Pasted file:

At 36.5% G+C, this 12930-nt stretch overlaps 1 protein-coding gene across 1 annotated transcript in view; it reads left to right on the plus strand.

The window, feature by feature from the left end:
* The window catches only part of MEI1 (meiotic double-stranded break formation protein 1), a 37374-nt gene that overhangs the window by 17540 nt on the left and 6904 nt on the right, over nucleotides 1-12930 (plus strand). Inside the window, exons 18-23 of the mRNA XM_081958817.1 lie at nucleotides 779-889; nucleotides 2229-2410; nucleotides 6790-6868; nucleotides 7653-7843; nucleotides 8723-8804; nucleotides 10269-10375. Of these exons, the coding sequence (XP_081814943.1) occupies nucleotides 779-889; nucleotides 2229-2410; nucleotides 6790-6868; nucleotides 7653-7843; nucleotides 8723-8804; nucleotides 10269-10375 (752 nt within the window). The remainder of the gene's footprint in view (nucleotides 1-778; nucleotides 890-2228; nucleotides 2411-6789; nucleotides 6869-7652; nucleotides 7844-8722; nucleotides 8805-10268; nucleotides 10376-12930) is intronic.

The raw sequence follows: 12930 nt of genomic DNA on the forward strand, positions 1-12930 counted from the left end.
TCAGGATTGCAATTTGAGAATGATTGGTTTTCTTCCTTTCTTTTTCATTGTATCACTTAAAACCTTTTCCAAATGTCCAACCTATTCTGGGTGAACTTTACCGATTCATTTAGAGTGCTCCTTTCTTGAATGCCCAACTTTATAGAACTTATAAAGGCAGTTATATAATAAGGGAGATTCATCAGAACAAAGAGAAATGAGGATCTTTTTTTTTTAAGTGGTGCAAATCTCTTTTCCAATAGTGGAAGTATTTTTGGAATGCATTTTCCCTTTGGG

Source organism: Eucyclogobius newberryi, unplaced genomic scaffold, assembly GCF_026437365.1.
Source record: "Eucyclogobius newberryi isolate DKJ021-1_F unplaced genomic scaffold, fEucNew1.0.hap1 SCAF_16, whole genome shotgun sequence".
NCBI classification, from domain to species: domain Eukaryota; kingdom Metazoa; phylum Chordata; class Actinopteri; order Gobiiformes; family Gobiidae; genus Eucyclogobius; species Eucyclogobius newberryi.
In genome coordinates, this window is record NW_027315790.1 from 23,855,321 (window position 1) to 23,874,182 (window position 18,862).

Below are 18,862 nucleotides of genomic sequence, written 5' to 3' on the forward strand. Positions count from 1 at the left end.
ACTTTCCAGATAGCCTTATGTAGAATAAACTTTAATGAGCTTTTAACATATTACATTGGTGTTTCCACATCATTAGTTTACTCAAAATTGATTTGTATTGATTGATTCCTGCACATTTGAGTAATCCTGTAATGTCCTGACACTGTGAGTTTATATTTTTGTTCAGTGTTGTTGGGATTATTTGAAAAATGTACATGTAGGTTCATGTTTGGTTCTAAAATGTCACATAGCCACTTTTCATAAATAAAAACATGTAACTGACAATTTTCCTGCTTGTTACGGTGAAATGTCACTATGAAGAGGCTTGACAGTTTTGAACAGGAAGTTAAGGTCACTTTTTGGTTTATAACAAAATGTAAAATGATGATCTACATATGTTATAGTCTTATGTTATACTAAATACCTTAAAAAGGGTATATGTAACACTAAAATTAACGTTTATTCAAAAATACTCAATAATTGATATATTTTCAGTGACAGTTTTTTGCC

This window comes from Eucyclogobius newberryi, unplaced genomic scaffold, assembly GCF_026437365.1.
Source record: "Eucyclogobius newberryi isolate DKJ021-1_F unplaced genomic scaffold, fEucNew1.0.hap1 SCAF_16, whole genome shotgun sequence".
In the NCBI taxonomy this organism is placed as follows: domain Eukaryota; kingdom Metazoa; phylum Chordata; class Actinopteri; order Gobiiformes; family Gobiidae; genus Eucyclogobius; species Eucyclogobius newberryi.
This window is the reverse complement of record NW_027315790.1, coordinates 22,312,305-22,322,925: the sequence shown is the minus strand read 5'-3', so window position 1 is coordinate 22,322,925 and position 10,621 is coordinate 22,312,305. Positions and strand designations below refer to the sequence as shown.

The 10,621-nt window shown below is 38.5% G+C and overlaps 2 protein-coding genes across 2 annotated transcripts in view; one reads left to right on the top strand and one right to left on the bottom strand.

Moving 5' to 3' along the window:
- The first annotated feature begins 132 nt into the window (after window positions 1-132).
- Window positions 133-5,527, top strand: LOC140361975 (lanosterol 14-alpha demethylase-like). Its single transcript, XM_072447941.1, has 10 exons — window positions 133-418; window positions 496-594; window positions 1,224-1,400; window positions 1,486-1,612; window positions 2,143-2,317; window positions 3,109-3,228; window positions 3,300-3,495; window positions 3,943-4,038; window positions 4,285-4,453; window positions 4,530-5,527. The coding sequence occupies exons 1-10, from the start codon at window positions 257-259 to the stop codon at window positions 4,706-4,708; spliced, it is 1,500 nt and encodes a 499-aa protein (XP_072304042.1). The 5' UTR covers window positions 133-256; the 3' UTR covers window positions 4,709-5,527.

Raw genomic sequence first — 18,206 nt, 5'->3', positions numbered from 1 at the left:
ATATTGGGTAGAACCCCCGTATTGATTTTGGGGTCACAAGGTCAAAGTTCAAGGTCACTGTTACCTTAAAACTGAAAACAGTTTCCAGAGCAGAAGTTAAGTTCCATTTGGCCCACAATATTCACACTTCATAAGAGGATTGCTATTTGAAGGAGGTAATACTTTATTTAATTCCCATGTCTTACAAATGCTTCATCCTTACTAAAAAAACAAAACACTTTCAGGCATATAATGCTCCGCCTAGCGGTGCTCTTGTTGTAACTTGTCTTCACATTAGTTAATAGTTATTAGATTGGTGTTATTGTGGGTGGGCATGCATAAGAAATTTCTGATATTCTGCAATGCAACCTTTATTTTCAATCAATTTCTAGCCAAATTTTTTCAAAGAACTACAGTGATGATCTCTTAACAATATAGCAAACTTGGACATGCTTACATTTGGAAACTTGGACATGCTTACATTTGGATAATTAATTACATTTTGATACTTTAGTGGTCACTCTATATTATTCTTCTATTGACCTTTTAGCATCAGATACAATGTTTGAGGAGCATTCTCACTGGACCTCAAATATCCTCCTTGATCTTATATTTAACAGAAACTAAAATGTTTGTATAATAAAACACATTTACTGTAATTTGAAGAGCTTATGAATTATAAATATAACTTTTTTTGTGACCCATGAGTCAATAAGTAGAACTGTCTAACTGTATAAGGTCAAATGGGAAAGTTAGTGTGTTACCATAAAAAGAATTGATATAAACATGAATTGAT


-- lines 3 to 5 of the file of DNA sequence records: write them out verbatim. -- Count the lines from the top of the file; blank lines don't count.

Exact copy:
* The window catches only part of MEI1 (meiotic double-stranded break formation protein 1), a 37374-nt gene that overhangs the window by 17540 nt on the left and 6904 nt on the right, over nucleotides 1-12930 (plus strand). Inside the window, exons 18-23 of the mRNA XM_081958817.1 lie at nucleotides 779-889; nucleotides 2229-2410; nucleotides 6790-6868; nucleotides 7653-7843; nucleotides 8723-8804; nucleotides 10269-10375. Of these exons, the coding sequence (XP_081814943.1) occupies nucleotides 779-889; nucleotides 2229-2410; nucleotides 6790-6868; nucleotides 7653-7843; nucleotides 8723-8804; nucleotides 10269-10375 (752 nt within the window). The remainder of the gene's footprint in view (nucleotides 1-778; nucleotides 890-2228; nucleotides 2411-6789; nucleotides 6869-7652; nucleotides 7844-8722; nucleotides 8805-10268; nucleotides 10376-12930) is intronic.

The raw sequence follows: 12930 nt of genomic DNA on the forward strand, positions 1-12930 counted from the left end.
TCAGGATTGCAATTTGAGAATGATTGGTTTTCTTCCTTTCTTTTTCATTGTATCACTTAAAACCTTTTCCAAATGTCCAACCTATTCTGGGTGAACTTTACCGATTCATTTAGAGTGCTCCTTTCTTGAATGCCCAACTTTATAGAACTTATAAAGGCAGTTATATAATAAGGGAGATTCATCAGAACAAAGAGAAATGAGGATCTTTTTTTTTTAAGTGGTGCAAATCTCTTTTCCAATAGTGGAAGTATTTTTGGAATGCATTTTCCCTTTGGG